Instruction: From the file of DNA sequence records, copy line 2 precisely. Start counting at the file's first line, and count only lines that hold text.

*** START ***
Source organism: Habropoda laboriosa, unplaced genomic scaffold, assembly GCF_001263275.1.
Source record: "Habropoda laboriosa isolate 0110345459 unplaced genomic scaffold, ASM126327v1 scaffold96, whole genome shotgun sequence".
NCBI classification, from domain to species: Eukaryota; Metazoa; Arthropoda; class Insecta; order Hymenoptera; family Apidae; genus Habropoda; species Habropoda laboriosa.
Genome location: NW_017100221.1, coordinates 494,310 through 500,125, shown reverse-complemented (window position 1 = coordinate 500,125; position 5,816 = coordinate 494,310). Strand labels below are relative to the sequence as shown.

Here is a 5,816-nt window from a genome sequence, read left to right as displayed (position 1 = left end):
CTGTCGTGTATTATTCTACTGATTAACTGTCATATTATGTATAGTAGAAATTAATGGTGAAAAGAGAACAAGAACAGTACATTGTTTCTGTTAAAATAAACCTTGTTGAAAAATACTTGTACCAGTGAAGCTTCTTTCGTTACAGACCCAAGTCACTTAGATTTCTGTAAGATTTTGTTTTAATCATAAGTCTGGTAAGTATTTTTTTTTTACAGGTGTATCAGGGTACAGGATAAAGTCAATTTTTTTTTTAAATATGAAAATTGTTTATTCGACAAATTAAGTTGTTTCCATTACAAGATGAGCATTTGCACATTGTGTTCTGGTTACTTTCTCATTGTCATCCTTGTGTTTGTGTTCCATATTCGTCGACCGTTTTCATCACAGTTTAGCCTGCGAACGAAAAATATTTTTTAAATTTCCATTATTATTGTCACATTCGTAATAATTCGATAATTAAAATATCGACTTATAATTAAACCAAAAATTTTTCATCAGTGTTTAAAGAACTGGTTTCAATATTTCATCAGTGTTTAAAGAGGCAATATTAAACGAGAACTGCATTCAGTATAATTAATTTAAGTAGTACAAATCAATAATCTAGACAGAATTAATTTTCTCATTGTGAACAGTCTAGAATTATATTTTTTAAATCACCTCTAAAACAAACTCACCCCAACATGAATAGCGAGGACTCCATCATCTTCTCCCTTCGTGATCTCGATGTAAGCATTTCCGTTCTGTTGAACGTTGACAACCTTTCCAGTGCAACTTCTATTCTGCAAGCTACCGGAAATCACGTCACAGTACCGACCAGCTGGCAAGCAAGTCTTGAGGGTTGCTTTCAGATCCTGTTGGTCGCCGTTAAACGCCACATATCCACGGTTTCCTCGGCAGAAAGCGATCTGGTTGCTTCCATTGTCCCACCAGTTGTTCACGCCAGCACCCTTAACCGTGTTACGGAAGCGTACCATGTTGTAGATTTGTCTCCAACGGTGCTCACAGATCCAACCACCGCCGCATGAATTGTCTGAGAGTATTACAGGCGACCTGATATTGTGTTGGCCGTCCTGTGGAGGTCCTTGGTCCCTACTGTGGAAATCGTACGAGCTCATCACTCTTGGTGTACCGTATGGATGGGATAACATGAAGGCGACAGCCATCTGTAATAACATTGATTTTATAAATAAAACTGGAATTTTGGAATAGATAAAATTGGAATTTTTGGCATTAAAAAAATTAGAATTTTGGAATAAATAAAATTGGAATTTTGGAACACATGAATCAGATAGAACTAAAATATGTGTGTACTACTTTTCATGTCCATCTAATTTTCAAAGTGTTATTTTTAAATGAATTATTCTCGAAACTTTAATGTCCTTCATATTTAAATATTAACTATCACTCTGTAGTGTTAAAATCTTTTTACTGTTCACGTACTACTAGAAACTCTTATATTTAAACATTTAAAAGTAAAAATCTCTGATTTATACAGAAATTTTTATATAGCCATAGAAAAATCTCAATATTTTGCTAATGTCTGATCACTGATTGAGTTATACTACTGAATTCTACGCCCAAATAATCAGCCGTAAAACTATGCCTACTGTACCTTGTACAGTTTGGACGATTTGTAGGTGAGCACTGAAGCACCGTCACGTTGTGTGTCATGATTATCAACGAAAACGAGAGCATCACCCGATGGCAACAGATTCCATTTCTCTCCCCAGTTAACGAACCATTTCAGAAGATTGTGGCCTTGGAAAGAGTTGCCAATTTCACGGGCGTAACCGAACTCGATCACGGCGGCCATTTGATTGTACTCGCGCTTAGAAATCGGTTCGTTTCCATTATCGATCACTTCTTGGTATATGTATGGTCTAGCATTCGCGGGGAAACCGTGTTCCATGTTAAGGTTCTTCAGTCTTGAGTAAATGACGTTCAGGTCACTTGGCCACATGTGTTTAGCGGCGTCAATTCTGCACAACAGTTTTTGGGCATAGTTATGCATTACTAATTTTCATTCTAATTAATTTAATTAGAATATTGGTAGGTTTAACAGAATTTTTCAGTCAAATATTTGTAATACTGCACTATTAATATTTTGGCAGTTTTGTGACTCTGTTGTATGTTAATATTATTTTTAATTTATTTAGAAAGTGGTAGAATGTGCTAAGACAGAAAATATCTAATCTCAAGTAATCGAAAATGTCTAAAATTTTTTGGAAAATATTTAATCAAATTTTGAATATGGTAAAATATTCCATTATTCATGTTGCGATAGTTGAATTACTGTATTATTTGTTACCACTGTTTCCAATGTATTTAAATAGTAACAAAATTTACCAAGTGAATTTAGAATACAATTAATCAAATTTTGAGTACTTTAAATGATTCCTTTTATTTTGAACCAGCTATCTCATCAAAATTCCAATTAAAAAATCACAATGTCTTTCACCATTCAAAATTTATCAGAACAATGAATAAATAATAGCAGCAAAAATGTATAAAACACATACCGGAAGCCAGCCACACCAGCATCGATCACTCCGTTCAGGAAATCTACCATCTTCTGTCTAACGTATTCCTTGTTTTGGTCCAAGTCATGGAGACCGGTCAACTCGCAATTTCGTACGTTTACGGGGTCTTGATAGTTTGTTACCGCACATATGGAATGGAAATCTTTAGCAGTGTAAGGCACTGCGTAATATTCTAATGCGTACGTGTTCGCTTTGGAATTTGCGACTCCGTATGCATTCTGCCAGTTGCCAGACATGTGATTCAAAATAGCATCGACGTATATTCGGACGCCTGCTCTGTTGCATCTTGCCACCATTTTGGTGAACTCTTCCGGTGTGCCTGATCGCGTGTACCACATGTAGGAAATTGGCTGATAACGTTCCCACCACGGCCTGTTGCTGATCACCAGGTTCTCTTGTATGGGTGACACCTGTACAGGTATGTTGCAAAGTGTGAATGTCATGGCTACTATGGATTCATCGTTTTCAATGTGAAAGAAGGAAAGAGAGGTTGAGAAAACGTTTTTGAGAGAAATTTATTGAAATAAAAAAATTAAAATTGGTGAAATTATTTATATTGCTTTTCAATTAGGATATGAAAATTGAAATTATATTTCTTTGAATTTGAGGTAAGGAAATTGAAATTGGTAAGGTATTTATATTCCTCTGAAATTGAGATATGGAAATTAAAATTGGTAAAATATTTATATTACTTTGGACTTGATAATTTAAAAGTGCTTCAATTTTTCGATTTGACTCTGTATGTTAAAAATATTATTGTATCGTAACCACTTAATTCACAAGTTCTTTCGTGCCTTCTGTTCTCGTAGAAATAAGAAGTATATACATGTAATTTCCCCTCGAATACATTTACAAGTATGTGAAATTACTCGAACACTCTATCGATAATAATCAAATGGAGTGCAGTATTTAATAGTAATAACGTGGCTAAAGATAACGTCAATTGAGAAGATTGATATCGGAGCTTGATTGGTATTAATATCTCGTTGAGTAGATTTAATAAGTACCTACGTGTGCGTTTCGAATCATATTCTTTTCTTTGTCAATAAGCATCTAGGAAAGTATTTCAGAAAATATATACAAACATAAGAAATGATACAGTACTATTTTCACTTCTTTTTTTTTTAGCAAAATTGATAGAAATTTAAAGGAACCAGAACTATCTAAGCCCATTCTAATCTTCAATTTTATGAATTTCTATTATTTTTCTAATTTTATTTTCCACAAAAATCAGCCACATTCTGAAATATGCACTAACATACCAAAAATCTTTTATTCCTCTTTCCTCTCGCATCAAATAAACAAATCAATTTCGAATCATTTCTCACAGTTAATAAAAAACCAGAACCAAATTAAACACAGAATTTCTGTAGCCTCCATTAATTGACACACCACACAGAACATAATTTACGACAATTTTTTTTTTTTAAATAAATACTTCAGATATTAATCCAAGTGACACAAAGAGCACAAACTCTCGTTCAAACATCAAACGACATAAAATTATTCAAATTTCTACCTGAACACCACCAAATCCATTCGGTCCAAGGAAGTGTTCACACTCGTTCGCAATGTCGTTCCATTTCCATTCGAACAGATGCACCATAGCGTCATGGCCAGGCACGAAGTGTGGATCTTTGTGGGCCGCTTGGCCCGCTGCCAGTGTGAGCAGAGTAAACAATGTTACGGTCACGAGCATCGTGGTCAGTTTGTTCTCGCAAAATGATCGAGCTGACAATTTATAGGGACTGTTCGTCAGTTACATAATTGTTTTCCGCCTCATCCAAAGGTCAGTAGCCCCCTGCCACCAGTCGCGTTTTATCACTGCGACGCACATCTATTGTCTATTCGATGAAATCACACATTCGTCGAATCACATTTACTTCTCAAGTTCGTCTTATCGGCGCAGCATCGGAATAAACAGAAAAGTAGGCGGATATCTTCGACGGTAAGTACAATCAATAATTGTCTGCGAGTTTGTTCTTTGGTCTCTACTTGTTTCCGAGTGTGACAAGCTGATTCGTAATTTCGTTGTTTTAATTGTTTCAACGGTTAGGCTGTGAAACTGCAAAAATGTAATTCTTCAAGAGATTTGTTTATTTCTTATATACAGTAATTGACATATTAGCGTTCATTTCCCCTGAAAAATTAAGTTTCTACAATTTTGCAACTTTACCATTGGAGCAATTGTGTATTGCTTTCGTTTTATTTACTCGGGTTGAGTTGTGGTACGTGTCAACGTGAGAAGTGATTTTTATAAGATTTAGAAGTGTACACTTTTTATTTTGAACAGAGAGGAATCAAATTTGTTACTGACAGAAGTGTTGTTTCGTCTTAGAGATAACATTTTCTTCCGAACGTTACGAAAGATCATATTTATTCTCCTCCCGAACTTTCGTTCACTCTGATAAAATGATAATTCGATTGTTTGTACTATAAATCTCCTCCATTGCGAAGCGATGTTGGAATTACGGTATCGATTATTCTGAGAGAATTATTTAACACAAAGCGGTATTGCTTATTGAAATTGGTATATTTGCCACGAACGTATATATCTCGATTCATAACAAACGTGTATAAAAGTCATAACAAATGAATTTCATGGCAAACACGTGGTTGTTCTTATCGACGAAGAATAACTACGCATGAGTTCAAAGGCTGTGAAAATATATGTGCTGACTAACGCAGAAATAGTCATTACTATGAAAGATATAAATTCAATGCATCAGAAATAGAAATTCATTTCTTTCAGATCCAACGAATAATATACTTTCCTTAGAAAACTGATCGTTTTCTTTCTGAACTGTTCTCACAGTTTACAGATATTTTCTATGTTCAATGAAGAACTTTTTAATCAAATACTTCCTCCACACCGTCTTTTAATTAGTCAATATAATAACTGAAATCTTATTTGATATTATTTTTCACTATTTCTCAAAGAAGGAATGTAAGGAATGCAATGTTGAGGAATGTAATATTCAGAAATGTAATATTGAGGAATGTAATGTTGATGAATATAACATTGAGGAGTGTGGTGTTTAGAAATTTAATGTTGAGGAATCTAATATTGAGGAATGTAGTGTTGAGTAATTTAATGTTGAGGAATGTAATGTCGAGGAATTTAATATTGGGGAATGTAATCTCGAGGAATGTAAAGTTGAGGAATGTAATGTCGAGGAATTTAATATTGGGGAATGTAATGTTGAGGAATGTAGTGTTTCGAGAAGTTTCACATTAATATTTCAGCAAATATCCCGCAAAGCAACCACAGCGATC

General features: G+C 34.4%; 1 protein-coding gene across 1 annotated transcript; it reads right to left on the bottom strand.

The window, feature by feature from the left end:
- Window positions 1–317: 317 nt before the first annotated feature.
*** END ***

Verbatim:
Source record: "Habropoda laboriosa isolate 0110345459 unplaced genomic scaffold, ASM126327v1 scaffold96, whole genome shotgun sequence".